The United States and Belgium have settled a dispute over the transfer of high-tech equipment to the Soviet Union - at least temporarily. Last week, according to Belgian officials, US Defense Secretary Caspar Weinberger assured Belgium's defense minister that the Pentagon would forward a check for $700,000 to the Belgian government as part payment for a sophisticated milling and boring machine the Belgians originally planned to sell to the Soviet Union. Instead, the $1.7 million machine is being bought by the Belgian Army - with help from the US.
Things began to go wrong between the two NATO allies several months ago when the US learned that a small Belgian company, Pegard S.A., wanted to sell the machine to the Soviet Union. The Reagan administration put pressure on the center-right Belgian government to deny the firm an export license, arguing that the ''end user'' of the machine would be the Soviet military. The US offered to find another buyer for the machine so Pegard S.A. wouldn't be made to suffer.
Weeks passed. No alternative buyer appeared.
Then, while in Washington in early August, Belgian Defense Minister Alfred Vreven told Weinberger that the Belgian Army could use the machine, but there was a problem: It couldn't afford $1.7 million.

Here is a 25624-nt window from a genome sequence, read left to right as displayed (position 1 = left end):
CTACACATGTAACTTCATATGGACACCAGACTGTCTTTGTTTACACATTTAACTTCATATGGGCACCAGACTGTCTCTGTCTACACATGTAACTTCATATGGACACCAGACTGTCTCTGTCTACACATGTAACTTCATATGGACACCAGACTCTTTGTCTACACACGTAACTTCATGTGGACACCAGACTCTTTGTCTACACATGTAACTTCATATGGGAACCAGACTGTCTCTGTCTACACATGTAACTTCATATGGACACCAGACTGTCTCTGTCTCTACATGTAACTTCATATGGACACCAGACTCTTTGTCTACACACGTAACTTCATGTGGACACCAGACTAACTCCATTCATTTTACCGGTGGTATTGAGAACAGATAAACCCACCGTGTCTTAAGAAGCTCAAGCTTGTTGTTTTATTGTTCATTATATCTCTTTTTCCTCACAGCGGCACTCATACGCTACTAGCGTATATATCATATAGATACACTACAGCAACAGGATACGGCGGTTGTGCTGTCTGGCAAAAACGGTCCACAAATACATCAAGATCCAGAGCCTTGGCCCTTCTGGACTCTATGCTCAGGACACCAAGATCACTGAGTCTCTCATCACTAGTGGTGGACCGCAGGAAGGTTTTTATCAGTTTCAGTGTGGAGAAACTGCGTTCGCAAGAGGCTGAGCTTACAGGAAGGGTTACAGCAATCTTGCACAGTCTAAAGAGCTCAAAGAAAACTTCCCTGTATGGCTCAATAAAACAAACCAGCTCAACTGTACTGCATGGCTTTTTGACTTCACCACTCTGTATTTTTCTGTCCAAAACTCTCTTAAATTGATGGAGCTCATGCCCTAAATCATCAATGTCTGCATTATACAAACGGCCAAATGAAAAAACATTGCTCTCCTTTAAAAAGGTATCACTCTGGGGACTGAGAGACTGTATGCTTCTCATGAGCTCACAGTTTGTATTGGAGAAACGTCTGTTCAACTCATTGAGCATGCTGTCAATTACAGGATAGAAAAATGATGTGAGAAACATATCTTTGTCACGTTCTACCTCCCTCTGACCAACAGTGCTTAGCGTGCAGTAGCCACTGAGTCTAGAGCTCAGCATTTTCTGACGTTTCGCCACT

Weinberger made another offer: The US Defense Department would pay $700,000 toward the machine. The deal was signed between the US and Belgium on Aug. 9.
Then on Sept. 15, the Brussels daily newspaper Le Soir revealed that the government had just approved export licenses for five similar Pegard machines on order by the Soviet Union. Furious, Weinberger stopped payment of the $700,000, pending a review of the ''technology transfer implications'' of the new five-unit sale.
It seems that review has been completed. At a bilateral meeting in Italy last Friday, where both men were attending a NATO meeting, Weinberger told Vreven the
Does that mean the US has evidence the five Pegard machines will not wind up in the hands of the Soviet military after all? For the moment, officials in Washington and Brussels aren't saying.
What is known is that this latest twist in ''West-West'' relations concerning the transfer of technology to the Soviet Union is certain to confuse an already confused European public.
Government officials here and elsewhere in Western Europe have also been puzzled over the Reagan administration's to-ing and fro-ing throughout l'affaire Pegard. The administration has never argued that the Pegard equipment would have strategic importance for the Soviet Union but only that the ''end user'' would be the Soviet military.